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Time for the Minister
and teachers’ unions to be serious

Here’s a good news story (not really): Minister of Education, Stephen Lecce, wins the hearts and minds of Ontario’s most vulnerable teachers. For it to be true, first, he must “show me the money”. Be skeptical.

Whenever teacher negotiators refer to talks, the focus is on “how much more am I personally making?” It is, let’s face it, an important question from both a necessity point of view and from a “prestige” perspective – i.e.., am I making more than my neighbour? It reflects on one’s value in the social-economic milieu.

With the escalation of educational preparation required to occupy a job as an educator, the remuneration demands become more accentuated on the public purse. In academic 2021-22, there were 127,804 full time equivalent (FTE) teachers in Ontario: 85,574 in Elementary and 42,229 in Secondary schools. Each of those individuals has a right to look after their own material interests, as they pursue a career, a vocation.

The amounts at issue are impressive: 29,902 (24%) of them made it to the Sunshine List because they were paid over $100,000 annually. The average is obviously less; in 2018-19, that was $92,000 and $92,900 respectively. Administrative “academic” personnel are in a different, better remunerated category.

One doubts any on them “suffered” the stress of “the calling”, the “vocation” of real-life people like the teacher in the photo below, made available by a student of Audrey Gallant, a young woman from Prince Edward Island.

A class of almost fifty students with only one teacher: the image, dating back to 1958, at the Saint Clare school, was provided by Francis Pincivero, a student (above, left) by Audrey Gallant, a young teacher from Prince Edward Island. “The most interesting thing about this photo – Francis explains – is, for us, that despite 46 pupils (plus 3 or 4 others who were absent that day), the teacher appears totally stress-free!”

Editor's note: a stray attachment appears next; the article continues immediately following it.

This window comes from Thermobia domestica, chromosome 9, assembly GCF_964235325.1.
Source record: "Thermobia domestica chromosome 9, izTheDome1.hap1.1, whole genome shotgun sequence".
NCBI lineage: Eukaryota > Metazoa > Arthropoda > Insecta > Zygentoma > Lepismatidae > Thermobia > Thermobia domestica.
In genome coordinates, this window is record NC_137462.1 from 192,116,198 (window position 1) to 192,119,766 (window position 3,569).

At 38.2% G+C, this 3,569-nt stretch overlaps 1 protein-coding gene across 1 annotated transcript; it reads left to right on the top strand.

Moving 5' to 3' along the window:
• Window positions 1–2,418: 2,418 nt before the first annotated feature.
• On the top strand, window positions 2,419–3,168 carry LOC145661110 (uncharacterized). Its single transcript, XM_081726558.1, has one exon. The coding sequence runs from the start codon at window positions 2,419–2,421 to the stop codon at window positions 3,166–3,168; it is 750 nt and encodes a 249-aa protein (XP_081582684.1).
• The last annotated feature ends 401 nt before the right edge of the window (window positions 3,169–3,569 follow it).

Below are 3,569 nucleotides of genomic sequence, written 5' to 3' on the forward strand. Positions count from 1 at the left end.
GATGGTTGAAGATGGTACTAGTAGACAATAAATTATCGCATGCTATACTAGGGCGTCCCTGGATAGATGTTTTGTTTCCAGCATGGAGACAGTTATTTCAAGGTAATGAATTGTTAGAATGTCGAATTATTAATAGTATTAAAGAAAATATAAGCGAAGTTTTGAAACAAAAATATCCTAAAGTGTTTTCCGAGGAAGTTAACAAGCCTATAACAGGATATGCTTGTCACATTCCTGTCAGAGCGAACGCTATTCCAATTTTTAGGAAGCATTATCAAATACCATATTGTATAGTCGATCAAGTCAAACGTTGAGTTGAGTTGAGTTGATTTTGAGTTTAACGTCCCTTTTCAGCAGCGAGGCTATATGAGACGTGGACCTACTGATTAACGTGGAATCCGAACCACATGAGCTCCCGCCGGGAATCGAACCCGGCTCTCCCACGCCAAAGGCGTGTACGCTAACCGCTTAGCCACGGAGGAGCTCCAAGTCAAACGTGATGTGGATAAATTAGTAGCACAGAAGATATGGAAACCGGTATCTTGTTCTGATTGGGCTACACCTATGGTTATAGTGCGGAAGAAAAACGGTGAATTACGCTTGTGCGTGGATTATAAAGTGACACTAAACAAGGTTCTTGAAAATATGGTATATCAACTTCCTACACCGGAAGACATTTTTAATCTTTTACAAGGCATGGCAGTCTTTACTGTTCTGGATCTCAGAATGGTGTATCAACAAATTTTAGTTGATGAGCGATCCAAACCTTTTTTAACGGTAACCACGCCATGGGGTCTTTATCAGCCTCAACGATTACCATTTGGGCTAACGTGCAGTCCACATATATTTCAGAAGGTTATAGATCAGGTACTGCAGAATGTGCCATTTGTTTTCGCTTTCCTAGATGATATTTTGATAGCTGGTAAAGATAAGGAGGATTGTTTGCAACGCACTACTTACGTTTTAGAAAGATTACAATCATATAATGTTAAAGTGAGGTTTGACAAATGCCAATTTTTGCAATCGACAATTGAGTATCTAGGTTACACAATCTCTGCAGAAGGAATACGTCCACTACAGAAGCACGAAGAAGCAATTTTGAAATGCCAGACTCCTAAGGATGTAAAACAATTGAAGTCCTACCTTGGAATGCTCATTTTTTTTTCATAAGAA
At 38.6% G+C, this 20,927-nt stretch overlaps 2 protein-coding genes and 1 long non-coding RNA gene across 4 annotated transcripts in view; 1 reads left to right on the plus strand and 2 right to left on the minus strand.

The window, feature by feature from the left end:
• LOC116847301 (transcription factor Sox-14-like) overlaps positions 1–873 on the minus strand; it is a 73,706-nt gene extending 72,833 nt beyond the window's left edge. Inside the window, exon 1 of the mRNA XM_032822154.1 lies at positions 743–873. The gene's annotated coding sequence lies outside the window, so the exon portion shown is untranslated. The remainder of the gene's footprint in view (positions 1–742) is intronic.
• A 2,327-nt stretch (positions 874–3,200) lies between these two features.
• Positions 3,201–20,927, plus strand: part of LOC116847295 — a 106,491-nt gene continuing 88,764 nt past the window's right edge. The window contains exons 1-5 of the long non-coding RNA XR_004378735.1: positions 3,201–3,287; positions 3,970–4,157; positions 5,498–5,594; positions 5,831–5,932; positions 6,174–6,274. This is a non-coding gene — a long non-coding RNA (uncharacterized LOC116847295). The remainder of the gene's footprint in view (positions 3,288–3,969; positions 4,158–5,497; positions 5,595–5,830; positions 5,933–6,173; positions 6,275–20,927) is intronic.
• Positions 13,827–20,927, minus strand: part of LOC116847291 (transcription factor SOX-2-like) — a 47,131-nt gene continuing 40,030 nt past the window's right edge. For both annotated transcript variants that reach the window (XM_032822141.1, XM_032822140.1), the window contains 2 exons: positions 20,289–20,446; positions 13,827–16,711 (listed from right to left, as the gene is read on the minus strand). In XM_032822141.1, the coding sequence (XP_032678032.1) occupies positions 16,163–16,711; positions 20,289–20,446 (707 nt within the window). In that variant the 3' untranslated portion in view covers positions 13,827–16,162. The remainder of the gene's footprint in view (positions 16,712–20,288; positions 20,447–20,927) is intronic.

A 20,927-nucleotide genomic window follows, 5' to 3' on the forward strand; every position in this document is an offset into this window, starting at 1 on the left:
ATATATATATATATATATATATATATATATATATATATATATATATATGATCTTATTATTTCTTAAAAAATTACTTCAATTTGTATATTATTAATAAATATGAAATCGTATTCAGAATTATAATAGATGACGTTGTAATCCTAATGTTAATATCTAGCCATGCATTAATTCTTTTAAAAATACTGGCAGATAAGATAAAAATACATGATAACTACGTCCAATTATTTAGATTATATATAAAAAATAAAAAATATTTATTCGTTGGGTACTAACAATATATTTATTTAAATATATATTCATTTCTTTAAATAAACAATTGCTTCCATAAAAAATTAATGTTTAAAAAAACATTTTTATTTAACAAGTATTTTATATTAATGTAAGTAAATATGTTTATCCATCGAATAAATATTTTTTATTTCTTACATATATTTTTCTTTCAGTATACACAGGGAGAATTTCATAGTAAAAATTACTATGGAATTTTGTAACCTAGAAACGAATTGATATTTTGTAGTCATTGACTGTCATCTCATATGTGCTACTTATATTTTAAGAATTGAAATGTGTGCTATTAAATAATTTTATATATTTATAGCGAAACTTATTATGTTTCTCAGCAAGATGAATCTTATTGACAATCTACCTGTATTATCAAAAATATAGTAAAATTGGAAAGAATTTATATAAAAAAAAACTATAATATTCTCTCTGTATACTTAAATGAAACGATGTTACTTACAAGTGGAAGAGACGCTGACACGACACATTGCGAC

When the Ministry negotiates with the 127, 804 it thinks in bigger dollar amounts: numbers, that is, a base salary cost of c.$ 12 billion on top of the other costs associated with maintaining a publicly funded system. A two percent raise per teacher, apart from how it is distributed, will cost the tax-paying public at least $237,715, 440.00.

Minister Lecce speaks only of the bigger numbers, about how these are “historic highs”. Of course, every year the salary budget will be higher than the previous as individual teachers are rewarded according to a graduating scale on experience and qualifications.

Hyperbolic claims do not necessarily strengthen his position. As teachers approach retirement, school boards tend to hire younger “less expensive” personnel to take advantage of the reduced cost (as much as 60% less per retiree in some boards) to balance their expenditures. Again, looking at the picture below, today a board would need two teachers and two classrooms, at least, to educate those young boys.

The boast the government has hired record number of teachers in the last year rings hollow. There are teacher shortages everywhere and to fill them, boards have resorted to hiring uncertified personnel to fulfill the curriculum requirements for children.

Bombastic statements, outlandish claims and threats of strikes etc. are no substitute for well thought out educational goals and strategies. The Minister seems to have finally hedged in the direction of parents as the final arbiter of what is best for their children. For how long will he stay the course?

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